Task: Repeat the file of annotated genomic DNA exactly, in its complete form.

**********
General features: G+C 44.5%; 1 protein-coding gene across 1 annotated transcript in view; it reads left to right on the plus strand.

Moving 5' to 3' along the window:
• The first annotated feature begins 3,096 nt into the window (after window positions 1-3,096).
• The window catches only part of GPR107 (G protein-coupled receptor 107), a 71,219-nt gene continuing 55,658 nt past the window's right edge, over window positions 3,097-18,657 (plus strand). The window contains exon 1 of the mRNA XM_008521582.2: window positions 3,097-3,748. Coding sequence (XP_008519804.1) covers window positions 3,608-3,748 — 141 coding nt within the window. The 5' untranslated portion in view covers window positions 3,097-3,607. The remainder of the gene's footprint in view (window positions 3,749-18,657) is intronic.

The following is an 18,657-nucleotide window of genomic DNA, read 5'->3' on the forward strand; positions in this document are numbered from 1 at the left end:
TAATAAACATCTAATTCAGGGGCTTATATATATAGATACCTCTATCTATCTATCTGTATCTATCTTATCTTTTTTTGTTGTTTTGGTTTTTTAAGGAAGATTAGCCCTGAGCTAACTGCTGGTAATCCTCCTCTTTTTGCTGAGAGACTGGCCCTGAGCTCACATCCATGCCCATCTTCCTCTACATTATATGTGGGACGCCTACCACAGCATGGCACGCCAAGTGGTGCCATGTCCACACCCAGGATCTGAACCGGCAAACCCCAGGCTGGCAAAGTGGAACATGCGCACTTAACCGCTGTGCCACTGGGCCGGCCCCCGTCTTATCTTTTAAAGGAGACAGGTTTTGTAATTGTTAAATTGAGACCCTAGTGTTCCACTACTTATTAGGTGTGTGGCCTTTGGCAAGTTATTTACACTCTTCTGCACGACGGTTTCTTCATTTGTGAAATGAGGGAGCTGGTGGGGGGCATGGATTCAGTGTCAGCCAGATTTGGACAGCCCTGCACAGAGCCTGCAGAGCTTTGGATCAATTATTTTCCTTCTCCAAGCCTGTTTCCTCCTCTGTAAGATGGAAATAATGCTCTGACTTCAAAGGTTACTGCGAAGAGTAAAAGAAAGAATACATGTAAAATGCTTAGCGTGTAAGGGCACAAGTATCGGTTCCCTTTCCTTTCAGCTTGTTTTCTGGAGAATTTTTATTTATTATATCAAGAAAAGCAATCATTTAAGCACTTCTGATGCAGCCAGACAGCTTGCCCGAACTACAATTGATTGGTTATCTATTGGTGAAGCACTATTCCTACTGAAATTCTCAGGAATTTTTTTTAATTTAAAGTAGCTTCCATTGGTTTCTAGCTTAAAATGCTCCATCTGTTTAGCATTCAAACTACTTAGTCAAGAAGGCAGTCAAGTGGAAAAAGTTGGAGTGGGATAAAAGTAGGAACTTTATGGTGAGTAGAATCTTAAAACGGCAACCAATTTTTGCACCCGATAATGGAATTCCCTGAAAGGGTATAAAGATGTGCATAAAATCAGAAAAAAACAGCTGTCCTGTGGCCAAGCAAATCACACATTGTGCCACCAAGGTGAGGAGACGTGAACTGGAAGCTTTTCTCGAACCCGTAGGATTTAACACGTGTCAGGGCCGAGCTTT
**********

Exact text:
General features: G+C 44.5%; 1 protein-coding gene across 1 annotated transcript in view; it reads left to right on the plus strand.

Moving 5' to 3' along the window:
• The first annotated feature begins 3,096 nt into the window (after window positions 1-3,096).
• The window catches only part of GPR107 (G protein-coupled receptor 107), a 71,219-nt gene continuing 55,658 nt past the window's right edge, over window positions 3,097-18,657 (plus strand). The window contains exon 1 of the mRNA XM_008521582.2: window positions 3,097-3,748. Coding sequence (XP_008519804.1) covers window positions 3,608-3,748 — 141 coding nt within the window. The 5' untranslated portion in view covers window positions 3,097-3,607. The remainder of the gene's footprint in view (window positions 3,749-18,657) is intronic.

The following is an 18,657-nucleotide window of genomic DNA, read 5'->3' on the forward strand; positions in this document are numbered from 1 at the left end:
TAATAAACATCTAATTCAGGGGCTTATATATATAGATACCTCTATCTATCTATCTGTATCTATCTTATCTTTTTTTGTTGTTTTGGTTTTTTAAGGAAGATTAGCCCTGAGCTAACTGCTGGTAATCCTCCTCTTTTTGCTGAGAGACTGGCCCTGAGCTCACATCCATGCCCATCTTCCTCTACATTATATGTGGGACGCCTACCACAGCATGGCACGCCAAGTGGTGCCATGTCCACACCCAGGATCTGAACCGGCAAACCCCAGGCTGGCAAAGTGGAACATGCGCACTTAACCGCTGTGCCACTGGGCCGGCCCCCGTCTTATCTTTTAAAGGAGACAGGTTTTGTAATTGTTAAATTGAGACCCTAGTGTTCCACTACTTATTAGGTGTGTGGCCTTTGGCAAGTTATTTACACTCTTCTGCACGACGGTTTCTTCATTTGTGAAATGAGGGAGCTGGTGGGGGGCATGGATTCAGTGTCAGCCAGATTTGGACAGCCCTGCACAGAGCCTGCAGAGCTTTGGATCAATTATTTTCCTTCTCCAAGCCTGTTTCCTCCTCTGTAAGATGGAAATAATGCTCTGACTTCAAAGGTTACTGCGAAGAGTAAAAGAAAGAATACATGTAAAATGCTTAGCGTGTAAGGGCACAAGTATCGGTTCCCTTTCCTTTCAGCTTGTTTTCTGGAGAATTTTTATTTATTATATCAAGAAAAGCAATCATTTAAGCACTTCTGATGCAGCCAGACAGCTTGCCCGAACTACAATTGATTGGTTATCTATTGGTGAAGCACTATTCCTACTGAAATTCTCAGGAATTTTTTTTAATTTAAAGTAGCTTCCATTGGTTTCTAGCTTAAAATGCTCCATCTGTTTAGCATTCAAACTACTTAGTCAAGAAGGCAGTCAAGTGGAAAAAGTTGGAGTGGGATAAAAGTAGGAACTTTATGGTGAGTAGAATCTTAAAACGGCAACCAATTTTTGCACCCGATAATGGAATTCCCTGAAAGGGTATAAAGATGTGCATAAAATCAGAAAAAAACAGCTGTCCTGTGGCCAAGCAAATCACACATTGTGCCACCAAGGTGAGGAGACGTGAACTGGAAGCTTTTCTCGAACCCGTAGGATTTAACACGTGTCAGGGCCGAGCTTT